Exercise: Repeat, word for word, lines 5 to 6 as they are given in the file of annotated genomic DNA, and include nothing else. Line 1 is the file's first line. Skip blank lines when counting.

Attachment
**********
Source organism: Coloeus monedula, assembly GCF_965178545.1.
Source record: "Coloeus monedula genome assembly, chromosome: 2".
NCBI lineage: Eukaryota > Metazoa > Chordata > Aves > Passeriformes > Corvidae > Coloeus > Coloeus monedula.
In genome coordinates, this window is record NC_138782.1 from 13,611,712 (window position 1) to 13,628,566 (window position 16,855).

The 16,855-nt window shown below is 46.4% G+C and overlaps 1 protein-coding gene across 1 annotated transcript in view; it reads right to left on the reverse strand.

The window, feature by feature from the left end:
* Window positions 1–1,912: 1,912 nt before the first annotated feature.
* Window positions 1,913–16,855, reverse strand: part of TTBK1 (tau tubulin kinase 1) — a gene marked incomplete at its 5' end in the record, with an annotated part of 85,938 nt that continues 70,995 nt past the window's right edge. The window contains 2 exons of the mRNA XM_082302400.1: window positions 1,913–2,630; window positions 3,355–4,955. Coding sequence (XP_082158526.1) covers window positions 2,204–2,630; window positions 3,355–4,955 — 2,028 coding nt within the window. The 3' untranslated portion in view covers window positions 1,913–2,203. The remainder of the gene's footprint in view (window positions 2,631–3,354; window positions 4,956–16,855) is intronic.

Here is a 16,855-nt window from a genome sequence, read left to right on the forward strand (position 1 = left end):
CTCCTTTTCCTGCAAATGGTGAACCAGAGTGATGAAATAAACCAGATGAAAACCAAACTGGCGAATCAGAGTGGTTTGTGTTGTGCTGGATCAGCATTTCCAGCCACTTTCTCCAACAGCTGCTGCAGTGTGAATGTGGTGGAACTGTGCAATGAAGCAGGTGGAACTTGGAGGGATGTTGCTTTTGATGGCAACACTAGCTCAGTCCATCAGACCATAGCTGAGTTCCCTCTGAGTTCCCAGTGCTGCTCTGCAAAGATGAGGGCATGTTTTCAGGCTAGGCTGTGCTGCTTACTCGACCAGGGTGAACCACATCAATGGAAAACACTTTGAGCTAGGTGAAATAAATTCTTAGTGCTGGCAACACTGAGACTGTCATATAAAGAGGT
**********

The 16,855-nt window shown below is 46.4% G+C and overlaps 1 protein-coding gene across 1 annotated transcript in view; it reads right to left on the reverse strand.

The window, feature by feature from the left end: